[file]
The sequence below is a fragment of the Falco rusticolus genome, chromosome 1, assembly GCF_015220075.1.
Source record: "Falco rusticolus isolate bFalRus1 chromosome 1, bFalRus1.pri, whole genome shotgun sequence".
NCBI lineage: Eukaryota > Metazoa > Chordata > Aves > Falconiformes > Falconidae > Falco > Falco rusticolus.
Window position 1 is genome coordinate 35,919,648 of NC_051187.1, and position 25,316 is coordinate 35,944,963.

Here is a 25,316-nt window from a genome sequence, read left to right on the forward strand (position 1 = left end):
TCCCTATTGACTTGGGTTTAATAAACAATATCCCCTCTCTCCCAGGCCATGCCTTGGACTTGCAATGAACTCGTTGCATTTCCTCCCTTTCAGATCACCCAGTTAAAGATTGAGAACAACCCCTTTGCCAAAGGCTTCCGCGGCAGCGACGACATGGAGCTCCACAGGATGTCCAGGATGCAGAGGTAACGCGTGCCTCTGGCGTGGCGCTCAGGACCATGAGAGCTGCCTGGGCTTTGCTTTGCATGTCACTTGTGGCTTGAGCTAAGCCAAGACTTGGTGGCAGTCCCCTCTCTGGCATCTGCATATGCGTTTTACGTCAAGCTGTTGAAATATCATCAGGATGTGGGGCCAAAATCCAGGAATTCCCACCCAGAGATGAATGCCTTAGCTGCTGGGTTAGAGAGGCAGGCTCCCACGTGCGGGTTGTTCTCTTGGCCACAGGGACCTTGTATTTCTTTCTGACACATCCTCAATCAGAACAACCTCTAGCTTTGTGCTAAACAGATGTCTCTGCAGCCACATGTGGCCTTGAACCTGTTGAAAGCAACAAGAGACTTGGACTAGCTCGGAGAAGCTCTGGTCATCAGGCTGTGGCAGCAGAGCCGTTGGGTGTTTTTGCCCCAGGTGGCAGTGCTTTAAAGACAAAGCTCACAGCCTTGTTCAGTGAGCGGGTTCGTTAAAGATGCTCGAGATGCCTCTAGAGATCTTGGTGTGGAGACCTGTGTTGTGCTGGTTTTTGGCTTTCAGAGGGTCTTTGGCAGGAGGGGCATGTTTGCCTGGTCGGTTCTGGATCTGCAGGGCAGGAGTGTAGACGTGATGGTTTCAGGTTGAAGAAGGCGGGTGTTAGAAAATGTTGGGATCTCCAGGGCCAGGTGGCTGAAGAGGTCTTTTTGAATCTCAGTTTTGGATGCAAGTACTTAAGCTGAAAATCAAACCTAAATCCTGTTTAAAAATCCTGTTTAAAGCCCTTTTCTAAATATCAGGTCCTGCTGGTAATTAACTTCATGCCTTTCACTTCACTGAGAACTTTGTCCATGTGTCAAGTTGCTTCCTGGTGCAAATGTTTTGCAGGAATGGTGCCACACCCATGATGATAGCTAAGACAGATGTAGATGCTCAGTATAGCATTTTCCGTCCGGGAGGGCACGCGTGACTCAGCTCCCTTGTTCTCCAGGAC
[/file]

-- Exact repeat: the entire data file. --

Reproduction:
The sequence below is a fragment of the Falco rusticolus genome, chromosome 1, assembly GCF_015220075.1.
Source record: "Falco rusticolus isolate bFalRus1 chromosome 1, bFalRus1.pri, whole genome shotgun sequence".
NCBI lineage: Eukaryota > Metazoa > Chordata > Aves > Falconiformes > Falconidae > Falco > Falco rusticolus.
Window position 1 is genome coordinate 35,919,648 of NC_051187.1, and position 25,316 is coordinate 35,944,963.

Here is a 25,316-nt window from a genome sequence, read left to right on the forward strand (position 1 = left end):
TCCCTATTGACTTGGGTTTAATAAACAATATCCCCTCTCTCCCAGGCCATGCCTTGGACTTGCAATGAACTCGTTGCATTTCCTCCCTTTCAGATCACCCAGTTAAAGATTGAGAACAACCCCTTTGCCAAAGGCTTCCGCGGCAGCGACGACATGGAGCTCCACAGGATGTCCAGGATGCAGAGGTAACGCGTGCCTCTGGCGTGGCGCTCAGGACCATGAGAGCTGCCTGGGCTTTGCTTTGCATGTCACTTGTGGCTTGAGCTAAGCCAAGACTTGGTGGCAGTCCCCTCTCTGGCATCTGCATATGCGTTTTACGTCAAGCTGTTGAAATATCATCAGGATGTGGGGCCAAAATCCAGGAATTCCCACCCAGAGATGAATGCCTTAGCTGCTGGGTTAGAGAGGCAGGCTCCCACGTGCGGGTTGTTCTCTTGGCCACAGGGACCTTGTATTTCTTTCTGACACATCCTCAATCAGAACAACCTCTAGCTTTGTGCTAAACAGATGTCTCTGCAGCCACATGTGGCCTTGAACCTGTTGAAAGCAACAAGAGACTTGGACTAGCTCGGAGAAGCTCTGGTCATCAGGCTGTGGCAGCAGAGCCGTTGGGTGTTTTTGCCCCAGGTGGCAGTGCTTTAAAGACAAAGCTCACAGCCTTGTTCAGTGAGCGGGTTCGTTAAAGATGCTCGAGATGCCTCTAGAGATCTTGGTGTGGAGACCTGTGTTGTGCTGGTTTTTGGCTTTCAGAGGGTCTTTGGCAGGAGGGGCATGTTTGCCTGGTCGGTTCTGGATCTGCAGGGCAGGAGTGTAGACGTGATGGTTTCAGGTTGAAGAAGGCGGGTGTTAGAAAATGTTGGGATCTCCAGGGCCAGGTGGCTGAAGAGGTCTTTTTGAATCTCAGTTTTGGATGCAAGTACTTAAGCTGAAAATCAAACCTAAATCCTGTTTAAAAATCCTGTTTAAAGCCCTTTTCTAAATATCAGGTCCTGCTGGTAATTAACTTCATGCCTTTCACTTCACTGAGAACTTTGTCCATGTGTCAAGTTGCTTCCTGGTGCAAATGTTTTGCAGGAATGGTGCCACACCCATGATGATAGCTAAGACAGATGTAGATGCTCAGTATAGCATTTTCCGTCCGGGAGGGCACGCGTGACTCAGCTCCCTTGTTCTCCAGGAC